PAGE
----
Anyway back to the Story, the discontent of the Pennsylvania Militia really began to show in November, 1780, when the Continental Army went into winter quarters in camps that were dispersed in New York, Pennsylvania, and New Jersey.  The Pennsylvania Line was living in the log huts that had been used by the Connecticut Line the previous winter. Major-General Arthur St. Clair, the senior officer of the line, was nice, warm and comfy in Philadelphia, a practice not uncommon for senior officers. On the other hand. the 2,473 Pennsylvania officers and men at Mount Kemble made up eleven regiments of infantry and one of artillery. The winter was mild and the huts were about as comfortable as log huts can be, but clothes, food, and pay were in short supply.

In mid-December, Brigadier-General Wayne wrote to Joseph Reed, President of Pennsylvania’s Supreme Executive Council:
we are reduced to dry bread and beef for our food, and to cold water for our drink. . . . Our soldiery are not devoid of reasoning faculties, . . . they have now served their country with fidelity for near five years, poorly clothed, badly fed, and worse paid; of the last article, trifling as it is, they have not seen a paper dollar in the way of pay for near twelve months.
A year.  I challenge anyone to work any job, let alone endure the harsh life of a Continental soldier that long without pay and not want to revolt. But not being paid was only part of the complaints.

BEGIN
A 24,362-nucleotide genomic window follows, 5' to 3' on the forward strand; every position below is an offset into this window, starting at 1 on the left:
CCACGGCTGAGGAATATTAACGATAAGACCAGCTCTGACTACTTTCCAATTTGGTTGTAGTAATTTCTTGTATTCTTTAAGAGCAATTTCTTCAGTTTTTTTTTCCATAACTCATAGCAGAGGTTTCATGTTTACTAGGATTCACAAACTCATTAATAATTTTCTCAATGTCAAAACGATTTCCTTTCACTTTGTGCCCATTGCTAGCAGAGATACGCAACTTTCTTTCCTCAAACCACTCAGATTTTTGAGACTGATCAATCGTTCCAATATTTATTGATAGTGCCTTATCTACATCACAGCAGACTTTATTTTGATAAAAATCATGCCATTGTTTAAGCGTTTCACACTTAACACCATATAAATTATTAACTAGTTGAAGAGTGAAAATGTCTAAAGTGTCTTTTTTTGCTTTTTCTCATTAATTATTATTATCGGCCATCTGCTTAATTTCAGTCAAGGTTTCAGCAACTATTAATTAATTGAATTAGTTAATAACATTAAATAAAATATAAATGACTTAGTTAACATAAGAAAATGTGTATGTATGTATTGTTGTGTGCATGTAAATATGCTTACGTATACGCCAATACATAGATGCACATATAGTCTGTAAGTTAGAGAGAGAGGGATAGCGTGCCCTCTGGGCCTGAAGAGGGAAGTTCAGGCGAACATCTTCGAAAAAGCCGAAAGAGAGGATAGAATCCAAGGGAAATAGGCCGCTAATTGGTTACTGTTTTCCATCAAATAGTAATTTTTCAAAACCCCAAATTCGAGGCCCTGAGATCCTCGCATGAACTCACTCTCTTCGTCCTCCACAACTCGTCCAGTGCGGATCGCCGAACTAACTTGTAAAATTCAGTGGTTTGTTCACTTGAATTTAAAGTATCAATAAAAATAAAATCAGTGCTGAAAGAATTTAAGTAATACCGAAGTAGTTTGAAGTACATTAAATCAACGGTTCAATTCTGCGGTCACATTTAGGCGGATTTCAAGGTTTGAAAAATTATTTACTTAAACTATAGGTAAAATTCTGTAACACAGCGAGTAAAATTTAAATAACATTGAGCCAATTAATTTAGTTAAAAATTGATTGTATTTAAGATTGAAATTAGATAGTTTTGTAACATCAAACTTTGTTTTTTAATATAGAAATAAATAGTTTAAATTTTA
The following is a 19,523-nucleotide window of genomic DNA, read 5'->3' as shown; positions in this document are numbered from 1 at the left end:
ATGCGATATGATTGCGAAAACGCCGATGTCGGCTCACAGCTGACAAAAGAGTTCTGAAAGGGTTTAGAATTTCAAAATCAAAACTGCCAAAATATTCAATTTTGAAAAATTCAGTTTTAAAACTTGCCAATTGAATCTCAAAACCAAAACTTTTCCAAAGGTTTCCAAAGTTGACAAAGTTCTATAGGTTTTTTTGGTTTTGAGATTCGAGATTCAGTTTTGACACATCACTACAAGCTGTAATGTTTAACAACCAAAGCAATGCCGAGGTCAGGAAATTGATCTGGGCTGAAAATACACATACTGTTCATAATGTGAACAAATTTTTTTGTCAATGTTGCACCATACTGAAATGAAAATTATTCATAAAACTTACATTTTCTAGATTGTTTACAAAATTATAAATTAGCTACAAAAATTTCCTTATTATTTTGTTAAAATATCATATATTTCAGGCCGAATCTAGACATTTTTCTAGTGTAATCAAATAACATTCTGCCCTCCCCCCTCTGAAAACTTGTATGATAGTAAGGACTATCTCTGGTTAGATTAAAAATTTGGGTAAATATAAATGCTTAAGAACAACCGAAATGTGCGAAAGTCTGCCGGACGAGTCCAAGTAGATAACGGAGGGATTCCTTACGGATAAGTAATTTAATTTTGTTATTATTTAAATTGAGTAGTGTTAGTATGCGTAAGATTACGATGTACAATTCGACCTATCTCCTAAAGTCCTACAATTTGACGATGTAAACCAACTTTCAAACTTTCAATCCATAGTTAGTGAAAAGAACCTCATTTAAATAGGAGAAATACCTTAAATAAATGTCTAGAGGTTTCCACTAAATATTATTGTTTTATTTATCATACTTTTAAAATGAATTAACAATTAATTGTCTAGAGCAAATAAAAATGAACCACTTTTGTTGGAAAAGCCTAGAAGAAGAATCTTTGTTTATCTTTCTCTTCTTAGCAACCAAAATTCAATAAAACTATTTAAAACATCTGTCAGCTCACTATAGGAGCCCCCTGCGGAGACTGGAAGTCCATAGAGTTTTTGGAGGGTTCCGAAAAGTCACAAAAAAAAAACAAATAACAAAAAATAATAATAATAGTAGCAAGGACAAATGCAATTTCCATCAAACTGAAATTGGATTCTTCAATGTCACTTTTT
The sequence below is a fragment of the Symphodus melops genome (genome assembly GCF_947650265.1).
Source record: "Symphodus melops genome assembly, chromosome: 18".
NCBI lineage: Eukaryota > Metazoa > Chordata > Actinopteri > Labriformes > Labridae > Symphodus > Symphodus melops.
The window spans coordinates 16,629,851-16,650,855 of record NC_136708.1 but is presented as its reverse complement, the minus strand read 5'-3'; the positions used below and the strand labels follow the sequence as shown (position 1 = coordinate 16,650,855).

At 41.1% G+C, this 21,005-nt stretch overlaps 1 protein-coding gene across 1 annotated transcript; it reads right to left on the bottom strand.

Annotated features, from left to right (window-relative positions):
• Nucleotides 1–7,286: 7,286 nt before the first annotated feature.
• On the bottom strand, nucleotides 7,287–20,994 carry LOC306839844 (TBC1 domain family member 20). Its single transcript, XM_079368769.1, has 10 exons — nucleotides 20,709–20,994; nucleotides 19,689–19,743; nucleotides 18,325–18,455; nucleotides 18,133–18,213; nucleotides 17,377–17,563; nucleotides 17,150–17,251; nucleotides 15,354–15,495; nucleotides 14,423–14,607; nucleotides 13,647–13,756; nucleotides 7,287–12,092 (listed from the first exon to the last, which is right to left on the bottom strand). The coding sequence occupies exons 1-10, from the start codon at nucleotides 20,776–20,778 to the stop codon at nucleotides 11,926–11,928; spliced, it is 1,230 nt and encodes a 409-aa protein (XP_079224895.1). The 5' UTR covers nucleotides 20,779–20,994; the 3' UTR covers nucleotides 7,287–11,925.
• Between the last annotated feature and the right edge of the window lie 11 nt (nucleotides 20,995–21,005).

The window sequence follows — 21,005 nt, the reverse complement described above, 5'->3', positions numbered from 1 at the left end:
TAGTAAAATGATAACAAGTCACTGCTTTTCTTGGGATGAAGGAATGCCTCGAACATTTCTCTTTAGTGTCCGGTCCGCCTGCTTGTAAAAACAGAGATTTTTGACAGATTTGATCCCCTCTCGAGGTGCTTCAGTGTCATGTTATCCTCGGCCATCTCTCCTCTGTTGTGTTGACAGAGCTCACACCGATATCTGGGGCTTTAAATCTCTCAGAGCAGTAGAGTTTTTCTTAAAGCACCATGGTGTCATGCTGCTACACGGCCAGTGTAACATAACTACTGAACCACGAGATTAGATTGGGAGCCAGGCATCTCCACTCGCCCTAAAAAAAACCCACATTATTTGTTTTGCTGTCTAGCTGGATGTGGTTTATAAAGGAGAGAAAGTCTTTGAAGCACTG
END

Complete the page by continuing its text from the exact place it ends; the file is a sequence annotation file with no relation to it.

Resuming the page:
Another major issue arose because the Executive Council planned to consolidate several regiments of Pennsylvania Line effective 1 January 1781.  Many soldiers had enlisted in 1777 under the somewhat confusing terms of “for three years or the duration of the war.” Focusing on the first clause, “for three years,” some soldiers believed that the reorganization would conclude their enlistments.  But the regimental officers focused on the second clause, “or the duration of the war,” and denied the soldiers’ requests for discharge.

Think of my ancestor going AWOL to tend the family farm during the Valley Forge winter.

Anyway, the shit hit the fan on the First of January 1981 with one of the largest revolts the Continental Army had faced (it would face many mutinies due to an inability to properly supply and pay the troops).  But unlike the previous mutinies, the size of this one presented more than disciplinary problems.  The Continental Army could ill afford to have so many soldiers exit the ranks.  Worse, for all the American commanders knew, the mutinous group could “turn Arnold” and join the British forces that were only about 20 miles away near New York City. British General Clinton sent emissaries to see if the Pennsylvania Troops could be turned against the Continental cause.
Wayne sent two officers speeding to Philadelphia to alert Congress and the Executive Committee and dispatched an aide-de-camp to inform General Washington, who was at the army camp at New Windsor, New York.  In his return letter, Washington approved of Wayne’s actions and directed him to identify the mutineers’ grievances for Congress to address.  Washington was also concerned that the mutiny could spread to other units and stayed put to keep a lid on things at New Windsor.